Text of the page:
Japanese and Korean (and Vietnamese, discussed above) also have alphabets. Japanese has the kana—katakana and hiragana—a syllabary which can be entered by a special keyboard or through Romanization. Korean has Hangul, (I blogged about this earlier) which are syllables made of the 24 letters in the jamo alphabet. These can be entered by Romanization or by typing jamo. In either case, things are expected to coalesce into Hangul syllables automatically during typing.

The choice of input methods is usually chosen outside of the current application, and applications are expected to work perfectly with that choice. A good text editing widget must communicate with the OS settings to pick the right one, and it must implement it properly.

Rendering difficult scripts

Hebrew, European scripts and East Asian scripts are relatively simple to render. Well, maybe not that simple, when it comes to placing (and stacking!) combing marks and putting Hangul syllables or Han ideographs. But at least two adjacent letters don't tend to combine with each other spontaneously, forming several types of ligatures depending on what's on the left and what's on the right. At least letters go in their prevailing order, not rearranging themselves visually.

Certain Middle Eastern scripts like Arabic and Syriac, and several Indic scripts like Devanagari, don't follow these rules. Arabic and Syriac are written in a cursive form. Each letter has up to four (or sometimes five) forms in the simplified form that most computer typesetting systems use, and vowels are written above or below the characters as combining marks. In some computer typesetting systems, these shapes can be inferred from context, but others will display things incorrectly unless special code points are used which include information about which form it is.

Indic scripts are also complicated, but differently. The term "Indic script" refers not only to scripts used in India but a whole family of scripts used around South and Southeast Asia. There are 19 of these scripts encoded in Unicode, all with somewhat similar properties. Devanagari, the script used for Hindi, Nepali and Sanskrit, among other things, is one of these Indic scripts, and others include Malayalam, Tibetan, Tamil, Khmer and Thai. Among consonants in most Indic scripts, there are a large number of ligatures, but these are not encoded into Unicode; they must be inferred by a suitable font. Vowels in Indic scripts can be written after a consonant group, above it, below it, or even before the group, and this must also be inferred by the font. (I'm oversimplifying in both of those sentences, of course. Things are much more complicated.) In most Indic scripts' Unicode encodings, vowels which are placed before a consonant group come aftewards in memory, following logical order. Thai and Lao scripts don't follow these rules, and put those vowels before, but this causes complications in collation. All of these properties of Indic scripts create difficulties not only in rendering but also in input methods, but I haven't read much specifically on this.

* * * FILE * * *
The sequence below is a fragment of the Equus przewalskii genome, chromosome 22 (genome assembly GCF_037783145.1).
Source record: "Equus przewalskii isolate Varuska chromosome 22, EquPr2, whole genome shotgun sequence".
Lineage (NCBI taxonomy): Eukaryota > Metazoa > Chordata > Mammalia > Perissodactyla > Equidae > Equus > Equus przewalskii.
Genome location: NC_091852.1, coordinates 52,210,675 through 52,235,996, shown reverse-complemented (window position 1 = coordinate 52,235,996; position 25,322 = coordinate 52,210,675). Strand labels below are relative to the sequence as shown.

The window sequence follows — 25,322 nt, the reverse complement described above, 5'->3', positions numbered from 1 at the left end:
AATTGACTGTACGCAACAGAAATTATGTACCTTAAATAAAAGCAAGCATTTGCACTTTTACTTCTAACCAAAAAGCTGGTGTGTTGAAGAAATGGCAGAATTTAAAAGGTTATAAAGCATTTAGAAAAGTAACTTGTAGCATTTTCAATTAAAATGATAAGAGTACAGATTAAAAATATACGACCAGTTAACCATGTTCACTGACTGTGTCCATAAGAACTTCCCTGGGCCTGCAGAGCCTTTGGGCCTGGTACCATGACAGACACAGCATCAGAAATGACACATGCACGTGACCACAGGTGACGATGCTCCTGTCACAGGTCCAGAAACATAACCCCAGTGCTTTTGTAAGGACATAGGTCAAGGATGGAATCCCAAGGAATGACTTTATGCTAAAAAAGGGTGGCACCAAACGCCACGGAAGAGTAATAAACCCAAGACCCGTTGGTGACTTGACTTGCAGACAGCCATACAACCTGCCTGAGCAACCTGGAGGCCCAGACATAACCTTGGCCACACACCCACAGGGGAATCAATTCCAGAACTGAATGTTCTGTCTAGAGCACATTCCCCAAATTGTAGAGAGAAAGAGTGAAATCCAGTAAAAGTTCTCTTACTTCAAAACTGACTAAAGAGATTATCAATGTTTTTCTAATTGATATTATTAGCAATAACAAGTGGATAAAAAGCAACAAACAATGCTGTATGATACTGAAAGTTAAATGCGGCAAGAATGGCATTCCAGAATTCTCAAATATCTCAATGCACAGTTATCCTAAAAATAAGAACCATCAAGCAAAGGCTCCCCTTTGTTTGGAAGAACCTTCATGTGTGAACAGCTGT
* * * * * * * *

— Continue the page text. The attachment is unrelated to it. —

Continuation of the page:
Some or all of these issues might be solved by choosing a suitable font and display system rather than the editor widget itself.

Line breaking

I wrote about grapheme breaking previously. Unicode line breaking is sort of like grapheme breaking, except much much more complicated. By "line breaking" I mean what you might call word wrap. It's described in UAX #14.

This document describes several classes of characters with different line-breaking properties. Some force a line break before or after their display, others passively allow a line break before or after, some forbid a line break and others have even more complicated properties. All in all, there are 38 categories. Even though the algorithm is complicated, it (like generating a collation key) can be done in linear time with respect to the length of the string.